The department said the for-profit chain steered students into predatory private loans that were portrayed as grants and also lied about the state of its finances. ITT’s malfeasance drove financial resources away from educating students to keep the chain in business for longer than the department says it should have been, resulting in the decision to expand relief.
“For years, ITT hid its true financial state from borrowers while luring many of them into taking out private loans with misleading and unaffordable terms that may have caused borrowers to leave school,” Education Secretary Miguel Cardona said in a statement Thursday. “Today’s action continues the Department’s efforts to improve and use its targeted loan relief authorities to deliver meaningful help to student borrowers.”
The Education Department estimates that 43 percent of the people covered by the expanded window are in default, while about 7,000 have approved claims for debt relief under the borrower defense to repayment program.
Students of closed schools typically lose eligibility for debt forgiveness if they complete their degree at another institution. Most of the borrowers covered by the department’s decision did not enroll anywhere else within three years of ITT Tech closing, which means they will not need to take further action to get their debts cleared. Those who did enroll in another school but did not complete their degree may still be eligible for relief, but must submit an application, according to the department.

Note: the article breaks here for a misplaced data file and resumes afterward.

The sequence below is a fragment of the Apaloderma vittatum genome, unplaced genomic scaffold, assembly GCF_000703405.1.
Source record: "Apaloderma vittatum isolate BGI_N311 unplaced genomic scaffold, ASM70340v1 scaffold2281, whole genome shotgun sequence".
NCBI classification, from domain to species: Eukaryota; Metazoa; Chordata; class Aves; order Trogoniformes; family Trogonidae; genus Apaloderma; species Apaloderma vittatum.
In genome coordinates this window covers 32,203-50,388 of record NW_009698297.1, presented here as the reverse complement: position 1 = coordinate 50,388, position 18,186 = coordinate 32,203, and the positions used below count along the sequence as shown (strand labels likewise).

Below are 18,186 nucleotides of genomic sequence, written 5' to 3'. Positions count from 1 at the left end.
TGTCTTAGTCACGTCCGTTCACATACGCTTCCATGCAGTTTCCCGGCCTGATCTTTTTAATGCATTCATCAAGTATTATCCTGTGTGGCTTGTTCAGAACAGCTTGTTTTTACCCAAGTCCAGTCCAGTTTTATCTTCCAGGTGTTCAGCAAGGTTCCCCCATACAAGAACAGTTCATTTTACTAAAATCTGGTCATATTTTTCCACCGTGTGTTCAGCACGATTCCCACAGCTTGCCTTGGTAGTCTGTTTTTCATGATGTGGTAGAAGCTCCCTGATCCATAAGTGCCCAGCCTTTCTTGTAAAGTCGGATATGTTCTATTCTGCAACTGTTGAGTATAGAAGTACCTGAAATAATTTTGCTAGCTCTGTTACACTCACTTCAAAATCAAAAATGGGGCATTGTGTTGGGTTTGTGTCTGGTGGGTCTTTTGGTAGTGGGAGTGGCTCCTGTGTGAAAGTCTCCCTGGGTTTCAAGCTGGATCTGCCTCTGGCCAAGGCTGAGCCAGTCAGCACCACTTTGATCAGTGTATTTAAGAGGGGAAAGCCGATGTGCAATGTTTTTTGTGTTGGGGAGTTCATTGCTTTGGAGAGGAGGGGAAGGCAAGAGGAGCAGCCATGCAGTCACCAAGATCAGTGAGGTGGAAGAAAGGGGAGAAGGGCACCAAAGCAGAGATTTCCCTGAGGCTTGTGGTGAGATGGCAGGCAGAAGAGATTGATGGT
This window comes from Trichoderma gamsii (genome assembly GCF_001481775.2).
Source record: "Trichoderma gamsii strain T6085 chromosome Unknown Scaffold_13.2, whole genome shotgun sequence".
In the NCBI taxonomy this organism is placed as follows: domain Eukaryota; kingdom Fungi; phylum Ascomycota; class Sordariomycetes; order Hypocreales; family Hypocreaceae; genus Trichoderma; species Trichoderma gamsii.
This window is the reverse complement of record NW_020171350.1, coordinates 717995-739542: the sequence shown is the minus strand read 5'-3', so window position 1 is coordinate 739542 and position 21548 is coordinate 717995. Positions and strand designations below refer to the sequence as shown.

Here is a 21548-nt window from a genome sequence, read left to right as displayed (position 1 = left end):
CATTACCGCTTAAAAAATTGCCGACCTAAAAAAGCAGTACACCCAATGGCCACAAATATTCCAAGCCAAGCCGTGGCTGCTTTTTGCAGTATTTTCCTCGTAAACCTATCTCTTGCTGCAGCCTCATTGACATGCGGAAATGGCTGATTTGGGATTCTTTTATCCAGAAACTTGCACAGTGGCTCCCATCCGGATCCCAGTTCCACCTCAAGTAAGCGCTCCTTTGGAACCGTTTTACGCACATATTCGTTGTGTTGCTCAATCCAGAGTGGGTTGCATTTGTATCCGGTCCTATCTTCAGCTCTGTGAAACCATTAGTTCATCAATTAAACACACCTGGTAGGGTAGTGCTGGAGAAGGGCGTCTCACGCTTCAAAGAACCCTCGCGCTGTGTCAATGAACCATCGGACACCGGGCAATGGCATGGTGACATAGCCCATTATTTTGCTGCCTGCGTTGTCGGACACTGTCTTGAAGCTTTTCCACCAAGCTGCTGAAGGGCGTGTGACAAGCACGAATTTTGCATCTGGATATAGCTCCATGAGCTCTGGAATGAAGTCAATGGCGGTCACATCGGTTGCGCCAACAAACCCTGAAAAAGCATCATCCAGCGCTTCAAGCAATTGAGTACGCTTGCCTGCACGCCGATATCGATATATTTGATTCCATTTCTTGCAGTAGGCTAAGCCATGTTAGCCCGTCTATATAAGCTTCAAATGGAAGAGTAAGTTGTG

Before shuttering in 2016, ITT Tech was being investigated by more than a dozen state attorneys general and two federal agencies for alleged fraud, deceptive marketing or steering students into predatory loans. That legal morass led an accrediting body to threaten to end its relationship with the chain, which resulted in the Education Department curtailing ITT’s access to federal student aid.
Policy experts have been calling for the Biden administration to adjust the eligibility of the closed school program to clear out the backlog of debt relief claims. Alex Elson, an attorney at the National Student Legal Defense Network which encouraged the administration to act, applauded Thursday’s news, but urged the department to do more.
“Thousands of former ITT students will finally get the relief they’ve been owed for far too long. At the same time, there are countless others who attended other predatory institutions who are still waiting,” Elson said. “We hope the department will continue to implement our recommendations to make things right for all of them, too.”
The department has previously extended the time frame for other schools, including Corinthian Colleges and the Art Institute.